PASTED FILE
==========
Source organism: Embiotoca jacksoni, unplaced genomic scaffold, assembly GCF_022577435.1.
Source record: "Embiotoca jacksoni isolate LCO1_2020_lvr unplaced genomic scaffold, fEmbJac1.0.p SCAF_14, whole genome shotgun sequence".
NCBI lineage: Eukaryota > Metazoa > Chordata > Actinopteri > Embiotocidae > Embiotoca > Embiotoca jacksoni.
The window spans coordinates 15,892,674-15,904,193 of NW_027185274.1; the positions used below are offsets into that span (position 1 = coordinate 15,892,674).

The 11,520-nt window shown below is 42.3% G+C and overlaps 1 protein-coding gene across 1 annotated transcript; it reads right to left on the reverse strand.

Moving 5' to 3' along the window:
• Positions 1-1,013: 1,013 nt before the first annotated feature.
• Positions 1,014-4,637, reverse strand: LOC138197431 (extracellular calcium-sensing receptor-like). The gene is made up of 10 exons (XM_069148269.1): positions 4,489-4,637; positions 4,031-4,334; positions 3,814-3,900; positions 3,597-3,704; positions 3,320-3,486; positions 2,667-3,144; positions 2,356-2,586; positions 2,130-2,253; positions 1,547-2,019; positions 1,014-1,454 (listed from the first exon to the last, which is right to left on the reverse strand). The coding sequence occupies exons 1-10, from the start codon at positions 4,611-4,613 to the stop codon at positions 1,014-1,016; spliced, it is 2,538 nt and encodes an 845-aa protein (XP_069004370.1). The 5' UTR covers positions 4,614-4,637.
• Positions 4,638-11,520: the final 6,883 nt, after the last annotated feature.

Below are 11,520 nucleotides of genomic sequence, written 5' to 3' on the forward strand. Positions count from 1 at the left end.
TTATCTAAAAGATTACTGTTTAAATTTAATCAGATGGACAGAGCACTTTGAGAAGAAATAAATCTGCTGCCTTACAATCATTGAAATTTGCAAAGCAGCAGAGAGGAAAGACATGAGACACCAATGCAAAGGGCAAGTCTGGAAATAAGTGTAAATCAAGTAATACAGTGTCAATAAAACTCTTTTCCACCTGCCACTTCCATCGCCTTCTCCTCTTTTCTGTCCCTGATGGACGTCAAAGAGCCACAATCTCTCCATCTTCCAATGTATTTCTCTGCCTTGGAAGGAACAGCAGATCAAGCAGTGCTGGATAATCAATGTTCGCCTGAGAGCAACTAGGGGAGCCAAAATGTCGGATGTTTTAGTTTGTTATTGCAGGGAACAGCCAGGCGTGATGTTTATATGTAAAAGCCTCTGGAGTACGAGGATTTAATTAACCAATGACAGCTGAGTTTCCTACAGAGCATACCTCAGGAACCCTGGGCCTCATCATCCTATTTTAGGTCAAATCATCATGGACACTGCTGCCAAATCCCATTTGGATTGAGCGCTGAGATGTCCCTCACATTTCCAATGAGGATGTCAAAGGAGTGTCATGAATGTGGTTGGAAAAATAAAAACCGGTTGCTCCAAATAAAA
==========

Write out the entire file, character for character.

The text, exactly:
Source organism: Embiotoca jacksoni, unplaced genomic scaffold, assembly GCF_022577435.1.
Source record: "Embiotoca jacksoni isolate LCO1_2020_lvr unplaced genomic scaffold, fEmbJac1.0.p SCAF_14, whole genome shotgun sequence".
NCBI lineage: Eukaryota > Metazoa > Chordata > Actinopteri > Embiotocidae > Embiotoca > Embiotoca jacksoni.
The window spans coordinates 15,892,674-15,904,193 of NW_027185274.1; the positions used below are offsets into that span (position 1 = coordinate 15,892,674).

The 11,520-nt window shown below is 42.3% G+C and overlaps 1 protein-coding gene across 1 annotated transcript; it reads right to left on the reverse strand.

Moving 5' to 3' along the window:
• Positions 1-1,013: 1,013 nt before the first annotated feature.
• Positions 1,014-4,637, reverse strand: LOC138197431 (extracellular calcium-sensing receptor-like). The gene is made up of 10 exons (XM_069148269.1): positions 4,489-4,637; positions 4,031-4,334; positions 3,814-3,900; positions 3,597-3,704; positions 3,320-3,486; positions 2,667-3,144; positions 2,356-2,586; positions 2,130-2,253; positions 1,547-2,019; positions 1,014-1,454 (listed from the first exon to the last, which is right to left on the reverse strand). The coding sequence occupies exons 1-10, from the start codon at positions 4,611-4,613 to the stop codon at positions 1,014-1,016; spliced, it is 2,538 nt and encodes an 845-aa protein (XP_069004370.1). The 5' UTR covers positions 4,614-4,637.
• Positions 4,638-11,520: the final 6,883 nt, after the last annotated feature.

Below are 11,520 nucleotides of genomic sequence, written 5' to 3' on the forward strand. Positions count from 1 at the left end.
TTATCTAAAAGATTACTGTTTAAATTTAATCAGATGGACAGAGCACTTTGAGAAGAAATAAATCTGCTGCCTTACAATCATTGAAATTTGCAAAGCAGCAGAGAGGAAAGACATGAGACACCAATGCAAAGGGCAAGTCTGGAAATAAGTGTAAATCAAGTAATACAGTGTCAATAAAACTCTTTTCCACCTGCCACTTCCATCGCCTTCTCCTCTTTTCTGTCCCTGATGGACGTCAAAGAGCCACAATCTCTCCATCTTCCAATGTATTTCTCTGCCTTGGAAGGAACAGCAGATCAAGCAGTGCTGGATAATCAATGTTCGCCTGAGAGCAACTAGGGGAGCCAAAATGTCGGATGTTTTAGTTTGTTATTGCAGGGAACAGCCAGGCGTGATGTTTATATGTAAAAGCCTCTGGAGTACGAGGATTTAATTAACCAATGACAGCTGAGTTTCCTACAGAGCATACCTCAGGAACCCTGGGCCTCATCATCCTATTTTAGGTCAAATCATCATGGACACTGCTGCCAAATCCCATTTGGATTGAGCGCTGAGATGTCCCTCACATTTCCAATGAGGATGTCAAAGGAGTGTCATGAATGTGGTTGGAAAAATAAAAACCGGTTGCTCCAAATAAAA